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Report Calls for Global Health Service to Fight HIV/AIDS

A report is calling for the creation of a U.S. Global Health Service comprised of doctors, nurses and other health care workers to help combat HIV/AIDS in the world's hardest hit countries. The authors of the study say the current lack of highly trained medical personnel is the biggest obstacle to caring for people with the life-long illness.

The study conducted by the non-partisan Institute of Medicine outlines a federal "service corps" made up of full-time, salaried medical professionals. Medical personnel would be offered monetary incentives, such as loan repayments and fellowships, to sign up for the service program.

Under the proposed Global Health Service, doctors, nurses and other health-care workers, would at first be sent to 15 countries hardest hit by HIV/AIDS, including Haiti, Botswana, Ivory Coast, Ethiopia, Guyana, Kenya, Namibia, Nigeria, Rwanda, South Africa, Tanzania, Uganda, Vietnam, and Zambia.

The report recommends stationing 150 highly-trained GHA workers overseas during the first year to help administer anti-retroviral therapy to infected individuals, many of whom may not be receiving the regimen properly, if at all, because of its complexity.

At present, the problem is a lack of qualified and trained medical personnel, according to Fitzhugh Mullan of George Washington University in Washington, who chaired the committee that issued the report. The report notes there are 11 pharmacists in all of Rwanda, among other severe shortages.

"There is about one physician for every 350 people in the United States. In Mozambique, there is one physician for every 30,000 people," Mr. Mullan said. "So the human resource circumstance is dramatically and devastatingly different as we enter into an epoch [era] when new treatment and prevention capabilities are at hand."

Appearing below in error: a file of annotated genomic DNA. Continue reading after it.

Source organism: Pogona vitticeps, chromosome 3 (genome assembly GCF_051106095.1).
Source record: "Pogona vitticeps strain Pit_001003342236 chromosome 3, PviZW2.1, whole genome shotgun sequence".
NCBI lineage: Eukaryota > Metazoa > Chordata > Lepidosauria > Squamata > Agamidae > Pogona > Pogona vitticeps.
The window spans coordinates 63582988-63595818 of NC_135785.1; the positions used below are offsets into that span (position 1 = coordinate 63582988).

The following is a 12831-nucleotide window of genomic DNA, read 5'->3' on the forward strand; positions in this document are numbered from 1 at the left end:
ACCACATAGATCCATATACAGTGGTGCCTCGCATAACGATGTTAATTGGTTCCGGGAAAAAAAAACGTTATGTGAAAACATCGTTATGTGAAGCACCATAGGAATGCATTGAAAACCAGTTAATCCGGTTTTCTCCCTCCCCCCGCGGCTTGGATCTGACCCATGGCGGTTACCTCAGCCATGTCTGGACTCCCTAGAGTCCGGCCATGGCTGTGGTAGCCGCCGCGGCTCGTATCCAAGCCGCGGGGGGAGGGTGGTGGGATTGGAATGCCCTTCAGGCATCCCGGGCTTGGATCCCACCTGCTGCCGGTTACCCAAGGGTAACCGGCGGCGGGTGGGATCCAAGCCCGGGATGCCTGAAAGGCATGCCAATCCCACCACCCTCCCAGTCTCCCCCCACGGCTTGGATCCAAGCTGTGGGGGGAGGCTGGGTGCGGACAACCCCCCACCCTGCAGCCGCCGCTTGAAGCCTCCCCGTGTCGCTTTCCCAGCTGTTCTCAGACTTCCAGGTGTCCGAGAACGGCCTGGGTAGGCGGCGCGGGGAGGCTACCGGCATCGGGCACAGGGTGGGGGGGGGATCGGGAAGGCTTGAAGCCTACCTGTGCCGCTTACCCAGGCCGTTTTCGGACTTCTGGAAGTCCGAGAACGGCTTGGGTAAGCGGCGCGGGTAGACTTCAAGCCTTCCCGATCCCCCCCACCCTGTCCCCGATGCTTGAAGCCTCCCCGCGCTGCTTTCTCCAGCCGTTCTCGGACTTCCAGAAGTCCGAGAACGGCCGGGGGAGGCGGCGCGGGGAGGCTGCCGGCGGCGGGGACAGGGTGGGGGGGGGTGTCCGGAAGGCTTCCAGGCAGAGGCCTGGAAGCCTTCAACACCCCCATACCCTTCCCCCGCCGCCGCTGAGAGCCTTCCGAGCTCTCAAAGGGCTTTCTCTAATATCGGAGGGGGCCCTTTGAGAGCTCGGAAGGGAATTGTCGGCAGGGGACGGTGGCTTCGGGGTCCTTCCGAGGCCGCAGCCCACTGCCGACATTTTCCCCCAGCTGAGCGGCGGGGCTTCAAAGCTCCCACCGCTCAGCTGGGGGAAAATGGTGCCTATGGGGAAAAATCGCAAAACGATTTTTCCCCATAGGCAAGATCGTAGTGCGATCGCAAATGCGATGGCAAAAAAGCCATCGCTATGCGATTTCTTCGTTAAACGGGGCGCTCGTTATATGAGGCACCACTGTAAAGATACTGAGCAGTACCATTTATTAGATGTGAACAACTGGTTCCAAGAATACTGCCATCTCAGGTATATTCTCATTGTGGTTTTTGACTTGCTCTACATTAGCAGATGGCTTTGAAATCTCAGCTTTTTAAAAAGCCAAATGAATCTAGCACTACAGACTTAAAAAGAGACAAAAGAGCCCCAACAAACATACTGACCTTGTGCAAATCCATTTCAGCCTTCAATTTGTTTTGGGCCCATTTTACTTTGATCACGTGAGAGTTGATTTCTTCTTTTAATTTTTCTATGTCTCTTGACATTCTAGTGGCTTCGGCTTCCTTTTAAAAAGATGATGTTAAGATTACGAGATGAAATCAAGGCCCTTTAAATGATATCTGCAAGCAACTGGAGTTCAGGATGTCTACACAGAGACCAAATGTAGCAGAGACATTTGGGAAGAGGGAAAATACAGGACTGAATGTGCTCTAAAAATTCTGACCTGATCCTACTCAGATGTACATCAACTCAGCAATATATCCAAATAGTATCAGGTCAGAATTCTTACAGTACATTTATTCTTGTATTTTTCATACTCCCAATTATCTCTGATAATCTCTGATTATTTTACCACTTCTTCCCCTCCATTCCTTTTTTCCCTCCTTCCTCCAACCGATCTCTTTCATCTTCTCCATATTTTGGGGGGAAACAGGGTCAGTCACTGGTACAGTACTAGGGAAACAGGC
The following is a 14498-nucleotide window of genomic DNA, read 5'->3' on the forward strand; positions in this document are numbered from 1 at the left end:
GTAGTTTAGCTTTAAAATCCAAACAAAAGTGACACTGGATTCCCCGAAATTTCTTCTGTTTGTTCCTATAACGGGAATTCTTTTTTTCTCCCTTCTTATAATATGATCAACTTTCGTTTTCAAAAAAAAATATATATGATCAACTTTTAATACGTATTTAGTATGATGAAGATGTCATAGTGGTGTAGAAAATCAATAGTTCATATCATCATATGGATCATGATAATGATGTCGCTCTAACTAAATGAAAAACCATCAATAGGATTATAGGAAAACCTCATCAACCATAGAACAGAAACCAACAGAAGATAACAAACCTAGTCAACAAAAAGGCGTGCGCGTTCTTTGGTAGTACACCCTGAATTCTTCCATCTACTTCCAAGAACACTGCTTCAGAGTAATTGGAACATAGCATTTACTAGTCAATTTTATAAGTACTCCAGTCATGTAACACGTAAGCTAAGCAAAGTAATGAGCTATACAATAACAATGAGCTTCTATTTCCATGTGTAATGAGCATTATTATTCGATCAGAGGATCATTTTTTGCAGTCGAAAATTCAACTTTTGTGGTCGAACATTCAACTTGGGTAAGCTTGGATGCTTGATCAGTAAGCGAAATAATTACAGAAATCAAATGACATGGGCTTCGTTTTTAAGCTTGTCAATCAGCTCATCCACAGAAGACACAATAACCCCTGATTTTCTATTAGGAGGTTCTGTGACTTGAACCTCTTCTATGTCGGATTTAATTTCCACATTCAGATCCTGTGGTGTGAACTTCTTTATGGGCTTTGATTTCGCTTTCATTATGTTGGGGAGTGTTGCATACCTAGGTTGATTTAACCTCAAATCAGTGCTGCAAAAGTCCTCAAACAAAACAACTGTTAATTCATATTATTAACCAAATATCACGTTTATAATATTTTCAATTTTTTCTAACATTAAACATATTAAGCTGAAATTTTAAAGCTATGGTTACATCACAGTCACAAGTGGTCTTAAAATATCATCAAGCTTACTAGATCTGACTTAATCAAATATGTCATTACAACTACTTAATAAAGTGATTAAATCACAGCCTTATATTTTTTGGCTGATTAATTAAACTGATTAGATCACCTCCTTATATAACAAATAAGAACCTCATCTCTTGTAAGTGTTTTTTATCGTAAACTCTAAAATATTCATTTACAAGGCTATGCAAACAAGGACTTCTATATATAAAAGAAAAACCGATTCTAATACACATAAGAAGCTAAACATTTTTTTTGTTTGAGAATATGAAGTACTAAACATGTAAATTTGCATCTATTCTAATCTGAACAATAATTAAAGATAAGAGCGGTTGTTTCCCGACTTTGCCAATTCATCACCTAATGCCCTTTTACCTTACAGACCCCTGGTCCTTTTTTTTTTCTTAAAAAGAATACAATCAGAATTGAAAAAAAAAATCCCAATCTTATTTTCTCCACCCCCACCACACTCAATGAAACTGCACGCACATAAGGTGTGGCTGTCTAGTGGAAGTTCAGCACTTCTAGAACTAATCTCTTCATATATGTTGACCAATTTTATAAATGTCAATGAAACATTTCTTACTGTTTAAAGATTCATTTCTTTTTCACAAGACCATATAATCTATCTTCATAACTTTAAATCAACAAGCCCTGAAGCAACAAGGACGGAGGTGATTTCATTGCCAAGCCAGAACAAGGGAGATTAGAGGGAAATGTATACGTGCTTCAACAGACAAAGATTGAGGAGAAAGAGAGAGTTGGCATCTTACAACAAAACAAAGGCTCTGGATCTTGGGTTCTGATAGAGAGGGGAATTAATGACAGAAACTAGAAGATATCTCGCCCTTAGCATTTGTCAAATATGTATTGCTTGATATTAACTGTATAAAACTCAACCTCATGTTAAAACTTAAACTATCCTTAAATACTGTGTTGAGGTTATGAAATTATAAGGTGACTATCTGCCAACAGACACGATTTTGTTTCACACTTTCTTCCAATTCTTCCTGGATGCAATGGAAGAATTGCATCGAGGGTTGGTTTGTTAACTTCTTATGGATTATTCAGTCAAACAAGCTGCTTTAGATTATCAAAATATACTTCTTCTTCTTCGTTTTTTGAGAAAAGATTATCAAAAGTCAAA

In 2003, Congress enacted President Bush's Emergency Plan for AIDS Relief, or PEPFAR, a five-year strategy which set aside $15 billion to fight the disease globally. The plan's goal is to treat two million people with anti-AIDS drugs, prevent seven million new infections and care for 10 million people living with HIV/AIDS. Fifty five percent of the plan's funds are earmarked for anti-AIDS therapy.

The Emergency Plan for AIDS Relief has provided treatment in countries where the disease is rampant. But the commission report says the shortage of health-care workers is so severe, it could ultimately get in the way of efforts to distribute medication.

The report, entitled Healers Abroad: Americans Responding to the Human Resource Crisis in HIV/AIDS, is a blueprint on how best to use the AIDS treatment dollars.

Commission member Harrison Spencer of the Association of Schools of Public Health says the idea is to make nations struggling with the chronic illness both stronger and more independent of donor countries.

"Because countries in which these programs are being carried out do not have the human capacity to actually be able to treat the people with AIDS and with malaria and TB [tuberculosis] as well, we think that a volunteer and even a paid global health service from the United States can actually help build sustainable workforce capacity and be able to actually have something sustainable that helps these countries address their health needs better," Mr. Spencer said.

The report proposes that Global Health Service workers have a range of technical skills, from managing finances to strengthening public health care systems.

The Institute of Medicine report calls for an international advisory committee to make suggestions to the Global Health Service.

The study was requested by the U.S. Global AIDS Coordinator at the State Department.